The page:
A Simple Breakfast at Pearl Street Diner

The weekend before Christmas and downtown Burlington was buzzing. Shoppers laden with bulky bags tromped up and down Church Street, and lines outside some of the hip breakfast/brunch places snaked onto sidewalks. But J and I didn’t want fancy crepes or artisan French toast. We wanted an honest omelet, filled with meat and veggies, with just the right amount of cheese–more than a sprinkle, but not so much that it oozed all over the plate.

The Pearl Street Diner, introduced to us a couple of months ago by my stepson, was exactly what we were seeking. Its simple decor, complete with red vinyl-uphostered booths, allows customers to focus on what’s important: the food.

With my first cup of coffee in hand–in a mismatched mug, which is the general theme with the dinnerware here–I perused the menu. The kitchen offers nothing fancy, nothing expected, just the basic eggs, pancakes, and morning meats: bacon, sausage, and hash. Breakfast comes too early in the day to work hard at deciphering an avant-garde menu, in my opinion.

I went with the Philly cheesesteak three-egg omelet with a side of rye toast; J ordered the corned beef hash, house-made, of course.

We didn’t have to wait long for the food to arrive. Mine was just what I wanted: filling without being too much. The steak was tender, with just the right among of cheese–no oozing here. The hash browns are covered in a spice mix that was too salty for my taste, but J enjoyed his.

If the food doesn’t bring diner back to the Pearl Street Diner, the friendly, prompt staff will, for sure.


In Search of Bleu Cheese and Peace on the Shores of Mephrémagog


Since moving to Vermont nearly 11 years ago, I have wanted to try the cheeses and cider made by the monks who live at Saint-Benoît-du-Lac Abbey, just south of the town of Magog, Quebec, at the northern tip of Lake Mephrémagog. It might seem odd to some to drive for two hours just to get some bleu cheese, but for those who know me and my love of a nice piece of creamy Gorgonzola or the pungent flavor of crumbly Roquefort, this trip was nothing out of the ordinary.

On the Road

The drive to the abbey took me through the rolling meadows of northern Vermont, with rows of corn stalk stubble creating a natural topographic map across the fields. After crossing into the woods of Quebec’s Eastern Townships, I worked my way north on twisting roads, through small towns and farmstands closed up for the season, until I saw the sign for the abbey.

Arriving at My Destination

After turning  off of the two-lane main road onto the smaller street leading to the abbey, I could see the monastery’s granite tower reaching above the trees. As I walked from the parking lot, which was nearly full, with license plates from as far away as Michigan, I was in awe of the abbey’s presence. Surrounded by trees with the lake’s waters shimmering just a short distance away, the building stood large in its forest clearing. Resembling an Old World monastery, yet with the clean lines of the modern era, the abbey and the open land around it exuded a peaceful aura.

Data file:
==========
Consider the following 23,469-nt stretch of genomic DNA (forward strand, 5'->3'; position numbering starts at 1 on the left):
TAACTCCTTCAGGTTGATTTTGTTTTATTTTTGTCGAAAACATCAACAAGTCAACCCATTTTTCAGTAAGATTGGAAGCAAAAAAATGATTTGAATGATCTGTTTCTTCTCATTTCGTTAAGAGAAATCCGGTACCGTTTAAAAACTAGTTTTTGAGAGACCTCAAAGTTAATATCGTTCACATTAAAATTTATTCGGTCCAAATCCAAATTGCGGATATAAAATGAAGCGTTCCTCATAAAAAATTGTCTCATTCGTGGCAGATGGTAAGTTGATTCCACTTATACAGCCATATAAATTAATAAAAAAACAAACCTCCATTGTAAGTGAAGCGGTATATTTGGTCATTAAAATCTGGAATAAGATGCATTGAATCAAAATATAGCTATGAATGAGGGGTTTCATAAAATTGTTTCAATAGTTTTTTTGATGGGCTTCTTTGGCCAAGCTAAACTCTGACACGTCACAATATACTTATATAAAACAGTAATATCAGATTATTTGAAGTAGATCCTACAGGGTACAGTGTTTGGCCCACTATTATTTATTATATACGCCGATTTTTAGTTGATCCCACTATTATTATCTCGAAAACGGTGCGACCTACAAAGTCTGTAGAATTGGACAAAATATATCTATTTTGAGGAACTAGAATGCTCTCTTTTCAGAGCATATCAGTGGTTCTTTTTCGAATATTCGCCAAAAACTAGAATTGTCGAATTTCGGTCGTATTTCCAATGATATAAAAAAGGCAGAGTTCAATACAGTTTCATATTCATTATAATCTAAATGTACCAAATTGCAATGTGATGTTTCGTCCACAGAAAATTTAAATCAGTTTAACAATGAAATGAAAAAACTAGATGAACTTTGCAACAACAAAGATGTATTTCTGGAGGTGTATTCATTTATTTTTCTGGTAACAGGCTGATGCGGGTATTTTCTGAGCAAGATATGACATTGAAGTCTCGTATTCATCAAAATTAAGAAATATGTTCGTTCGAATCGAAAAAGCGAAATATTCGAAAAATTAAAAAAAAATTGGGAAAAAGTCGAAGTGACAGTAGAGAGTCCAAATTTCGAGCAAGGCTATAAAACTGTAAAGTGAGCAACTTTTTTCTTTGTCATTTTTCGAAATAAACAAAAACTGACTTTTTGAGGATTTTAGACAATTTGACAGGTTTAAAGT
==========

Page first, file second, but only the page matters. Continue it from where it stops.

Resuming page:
Inside the Abbey

I pulled open the heavy wooden door and entered the lobby. Despite the grandiosity of the building, the dark entryway looked and felt like any church’s, with wooden doors leading to private rooms and a confessional tucked behind some structural beams. Through a set hallwayof double doors, however, my mood changed quickly as I found myself in a long hallway, surrounded by colorful tiles on the floor and walls. A series of panels on one wall told the story of the monks who founded this monastery.

History of the Abbey

After being exiled from the Fontenelle Abbey in Normandy in 1912, a group of French monks made their way to Canada and founded a new abbey here. Little by little, they grew the compound and finally completed the construction of this abbey in the early 1990s.


Finding Peace

I reached the end of the hallway and entered the nave. In contrast with the multihued hallway, this grand space was austere, with wood and metal architectural elements more like those you’d more likely find in a Scandinavia design than a Catholic church. A few people sat scattered throughout the pews, heads bowed in mediation. Just outside the nave’s doors, a modern holy water font waited for the next worshippers to arrive.

I stood for several moments, taking in the emptiness of the room. The grand pipe organ stood silent that afternoon, so the only sound was the quiet shuffling of feet as visitors wandered down the sides of the nave. I am not a religious person, but I found comfort in this place. After living through a month of the aftermath of this year’s election, I needed to take a break—a break from the news, a break from thinking about our country’s future, a break from the negativity, both from outside sources and from within my own mind.